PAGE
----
Last March 8, the high court reminded Comelec that their duty is to enforce the law, and the law requires the poll body to activate the receipt-printing feature of the vote counting machines (VCM).

READ: High court orders Comelec to activate voting receipts

Under Republic Act 9369, the law that amended RA 8436 or the Automated Election System Law, aside from authorizing Comelec to use an automated election system during elections, the law also introduced the Voter Verification Paper Audit Trail or VVPAT, one of the minimum system capabilities of the automated election system and a major security feature of the vote-counting machines.

Petitioner former senator and now a senatorial candidate Richard Gordon explained that the VVPAT allowed voters to confirm whether or not the machine cast the vote correctly based on their choice, thereby ensuring the integrity of the elections.

He added that VVPAT is a “critical and indispensable” security feature of the automated voting machine.

“The law is clear because there is really nothing to discuss. The only thing being questioned now is timing. Its time we tell our leaders we have to do it, no excuses,” Gordon said during the oral argument.

“Every time they are about to do something, they came out with excuses. If they cannot do it, sorry, resign, get another job,” he added.

Comelec opted to do away with the receipt-printing, saying that it will extend the voting hours. It added that the receipt can be used in vote-buying and could be used by losing candidates to discredit the elections.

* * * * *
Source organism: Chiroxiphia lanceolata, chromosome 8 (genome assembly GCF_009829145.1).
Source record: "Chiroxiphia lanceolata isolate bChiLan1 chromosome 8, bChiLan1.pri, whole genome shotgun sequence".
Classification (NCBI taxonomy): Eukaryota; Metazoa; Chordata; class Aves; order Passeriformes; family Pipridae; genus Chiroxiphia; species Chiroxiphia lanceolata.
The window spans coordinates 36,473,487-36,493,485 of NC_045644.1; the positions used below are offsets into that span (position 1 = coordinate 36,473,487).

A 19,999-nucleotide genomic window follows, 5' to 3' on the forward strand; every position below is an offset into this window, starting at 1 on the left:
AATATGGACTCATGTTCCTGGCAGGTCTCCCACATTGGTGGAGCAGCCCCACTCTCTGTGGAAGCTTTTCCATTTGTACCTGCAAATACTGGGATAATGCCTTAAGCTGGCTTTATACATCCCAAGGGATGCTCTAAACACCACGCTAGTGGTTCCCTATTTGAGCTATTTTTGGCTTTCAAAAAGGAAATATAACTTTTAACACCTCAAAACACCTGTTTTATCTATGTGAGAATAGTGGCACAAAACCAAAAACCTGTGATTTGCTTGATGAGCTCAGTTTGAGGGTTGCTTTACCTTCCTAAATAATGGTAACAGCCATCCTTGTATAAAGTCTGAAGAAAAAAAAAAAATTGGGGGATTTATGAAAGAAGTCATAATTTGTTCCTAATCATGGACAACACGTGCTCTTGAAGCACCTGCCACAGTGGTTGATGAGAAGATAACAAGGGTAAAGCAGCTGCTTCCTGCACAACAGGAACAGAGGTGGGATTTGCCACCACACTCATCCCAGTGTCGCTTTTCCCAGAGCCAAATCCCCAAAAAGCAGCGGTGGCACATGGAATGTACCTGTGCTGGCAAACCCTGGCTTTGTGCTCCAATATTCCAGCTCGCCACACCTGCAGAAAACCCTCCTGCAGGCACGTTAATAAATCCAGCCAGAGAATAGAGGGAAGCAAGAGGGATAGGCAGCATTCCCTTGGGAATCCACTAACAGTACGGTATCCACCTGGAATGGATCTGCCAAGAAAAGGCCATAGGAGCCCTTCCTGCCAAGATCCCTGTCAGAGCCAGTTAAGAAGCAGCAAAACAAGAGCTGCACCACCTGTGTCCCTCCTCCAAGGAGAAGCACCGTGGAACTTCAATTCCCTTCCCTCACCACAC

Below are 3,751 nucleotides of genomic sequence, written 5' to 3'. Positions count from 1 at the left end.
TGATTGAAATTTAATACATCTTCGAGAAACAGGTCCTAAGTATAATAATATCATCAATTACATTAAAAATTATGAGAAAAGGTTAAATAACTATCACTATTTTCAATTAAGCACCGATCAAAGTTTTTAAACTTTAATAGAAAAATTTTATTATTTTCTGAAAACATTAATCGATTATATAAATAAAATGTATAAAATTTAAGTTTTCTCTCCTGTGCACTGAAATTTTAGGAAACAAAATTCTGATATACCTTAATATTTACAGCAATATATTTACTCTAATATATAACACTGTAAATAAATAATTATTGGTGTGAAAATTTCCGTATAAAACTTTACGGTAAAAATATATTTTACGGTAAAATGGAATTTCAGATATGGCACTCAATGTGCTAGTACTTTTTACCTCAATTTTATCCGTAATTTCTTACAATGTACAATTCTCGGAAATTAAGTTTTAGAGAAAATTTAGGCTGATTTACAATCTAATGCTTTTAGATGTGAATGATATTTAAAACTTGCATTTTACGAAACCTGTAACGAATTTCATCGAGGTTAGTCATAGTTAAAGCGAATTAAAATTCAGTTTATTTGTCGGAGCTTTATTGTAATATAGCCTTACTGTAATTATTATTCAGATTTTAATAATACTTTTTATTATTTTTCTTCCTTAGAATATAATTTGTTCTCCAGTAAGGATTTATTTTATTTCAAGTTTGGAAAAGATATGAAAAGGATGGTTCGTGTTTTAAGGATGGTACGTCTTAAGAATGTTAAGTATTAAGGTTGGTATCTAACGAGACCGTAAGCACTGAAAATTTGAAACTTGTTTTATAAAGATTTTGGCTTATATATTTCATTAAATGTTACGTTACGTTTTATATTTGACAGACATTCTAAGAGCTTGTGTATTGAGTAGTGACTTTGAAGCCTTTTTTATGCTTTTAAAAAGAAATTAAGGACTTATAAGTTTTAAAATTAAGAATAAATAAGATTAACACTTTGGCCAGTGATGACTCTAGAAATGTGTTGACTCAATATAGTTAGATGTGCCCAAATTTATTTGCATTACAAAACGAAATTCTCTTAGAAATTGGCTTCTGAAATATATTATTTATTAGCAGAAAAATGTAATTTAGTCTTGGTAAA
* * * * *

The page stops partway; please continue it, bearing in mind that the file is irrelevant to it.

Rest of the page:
But the high court, in the decision written by Justice Leonen, said Comelec cannot opt to set aside the requirements of the law to assuage its fears regarding the VVPAT.

“Vote-buying can be averted by placing proper procedures. The Comelec has the power to choose the appropriate procedure in order to enforce the VVPAT requirement under the law and balance it with the constitutional mandate to secure the secrecy and sanctity of the ballot,” the high court said.

The high court pointed out that Comelec cannot do away with what is required them to do under the law because it “is not given the constitutional competence to amend or modify the law it is sworn to uphold.”

If there are policy objections, the high court said the remedy is for Congress to amend the law.

“We see no reason why voters should be denied the opportunity to read the voter’s receipt after casting his or her ballot. There is no legal prohibition for the Comelec to require that after the voter reads and verifies the receipt, he or she is to leave it in a separate box, not take it out of the precinct,” the high court said.

Senior Associate Justice Antonio Carpio and Associate Justice Lucas Bersamin are on leave.JE

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TAGS: appeal, Comelec, Elections 2016, Elections2016, SC, Supreme Court, voters receipt, VVPAT